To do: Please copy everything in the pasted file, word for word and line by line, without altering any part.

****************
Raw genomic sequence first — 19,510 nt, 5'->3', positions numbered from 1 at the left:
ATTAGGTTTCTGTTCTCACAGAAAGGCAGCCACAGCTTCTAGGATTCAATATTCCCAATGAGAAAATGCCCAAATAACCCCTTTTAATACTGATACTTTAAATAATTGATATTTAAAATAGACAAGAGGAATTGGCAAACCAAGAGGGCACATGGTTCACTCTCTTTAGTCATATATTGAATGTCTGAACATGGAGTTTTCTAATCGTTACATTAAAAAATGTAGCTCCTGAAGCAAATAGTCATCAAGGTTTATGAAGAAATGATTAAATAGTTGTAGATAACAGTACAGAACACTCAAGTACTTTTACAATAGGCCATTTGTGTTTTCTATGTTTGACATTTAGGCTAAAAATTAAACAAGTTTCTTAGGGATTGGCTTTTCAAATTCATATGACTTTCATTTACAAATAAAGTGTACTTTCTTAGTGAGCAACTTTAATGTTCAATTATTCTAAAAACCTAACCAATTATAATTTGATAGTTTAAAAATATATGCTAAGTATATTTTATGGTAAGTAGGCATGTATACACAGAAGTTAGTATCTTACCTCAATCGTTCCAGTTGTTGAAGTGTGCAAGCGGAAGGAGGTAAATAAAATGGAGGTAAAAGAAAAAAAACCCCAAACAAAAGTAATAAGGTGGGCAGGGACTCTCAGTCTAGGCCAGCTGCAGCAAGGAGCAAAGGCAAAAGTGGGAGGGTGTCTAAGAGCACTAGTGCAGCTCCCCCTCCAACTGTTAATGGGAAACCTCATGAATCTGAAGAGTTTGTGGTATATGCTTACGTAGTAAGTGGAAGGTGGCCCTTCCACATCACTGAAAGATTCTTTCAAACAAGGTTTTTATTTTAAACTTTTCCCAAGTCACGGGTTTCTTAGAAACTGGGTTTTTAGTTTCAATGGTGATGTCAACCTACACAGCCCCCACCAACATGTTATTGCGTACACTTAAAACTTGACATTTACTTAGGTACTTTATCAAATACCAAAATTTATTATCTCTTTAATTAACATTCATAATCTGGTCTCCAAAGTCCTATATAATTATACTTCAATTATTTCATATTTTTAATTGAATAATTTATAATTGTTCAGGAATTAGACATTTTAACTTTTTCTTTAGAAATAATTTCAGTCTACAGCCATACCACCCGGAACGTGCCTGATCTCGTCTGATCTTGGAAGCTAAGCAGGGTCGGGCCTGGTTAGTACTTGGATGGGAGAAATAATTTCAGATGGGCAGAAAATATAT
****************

Raw genomic sequence first — 19,510 nt, 5'->3', positions numbered from 1 at the left:
ATTAGGTTTCTGTTCTCACAGAAAGGCAGCCACAGCTTCTAGGATTCAATATTCCCAATGAGAAAATGCCCAAATAACCCCTTTTAATACTGATACTTTAAATAATTGATATTTAAAATAGACAAGAGGAATTGGCAAACCAAGAGGGCACATGGTTCACTCTCTTTAGTCATATATTGAATGTCTGAACATGGAGTTTTCTAATCGTTACATTAAAAAATGTAGCTCCTGAAGCAAATAGTCATCAAGGTTTATGAAGAAATGATTAAATAGTTGTAGATAACAGTACAGAACACTCAAGTACTTTTACAATAGGCCATTTGTGTTTTCTATGTTTGACATTTAGGCTAAAAATTAAACAAGTTTCTTAGGGATTGGCTTTTCAAATTCATATGACTTTCATTTACAAATAAAGTGTACTTTCTTAGTGAGCAACTTTAATGTTCAATTATTCTAAAAACCTAACCAATTATAATTTGATAGTTTAAAAATATATGCTAAGTATATTTTATGGTAAGTAGGCATGTATACACAGAAGTTAGTATCTTACCTCAATCGTTCCAGTTGTTGAAGTGTGCAAGCGGAAGGAGGTAAATAAAATGGAGGTAAAAGAAAAAAAACCCCAAACAAAAGTAATAAGGTGGGCAGGGACTCTCAGTCTAGGCCAGCTGCAGCAAGGAGCAAAGGCAAAAGTGGGAGGGTGTCTAAGAGCACTAGTGCAGCTCCCCCTCCAACTGTTAATGGGAAACCTCATGAATCTGAAGAGTTTGTGGTATATGCTTACGTAGTAAGTGGAAGGTGGCCCTTCCACATCACTGAAAGATTCTTTCAAACAAGGTTTTTATTTTAAACTTTTCCCAAGTCACGGGTTTCTTAGAAACTGGGTTTTTAGTTTCAATGGTGATGTCAACCTACACAGCCCCCACCAACATGTTATTGCGTACACTTAAAACTTGACATTTACTTAGGTACTTTATCAAATACCAAAATTTATTATCTCTTTAATTAACATTCATAATCTGGTCTCCAAAGTCCTATATAATTATACTTCAATTATTTCATATTTTTAATTGAATAATTTATAATTGTTCAGGAATTAGACATTTTAACTTTTTCTTTAGAAATAATTTCAGTCTACAGCCATACCACCCGGAACGTGCCTGATCTCGTCTGATCTTGGAAGCTAAGCAGGGTCGGGCCTGGTTAGTACTTGGATGGGAGAAATAATTTCAGATGGGCAGAAAATATAT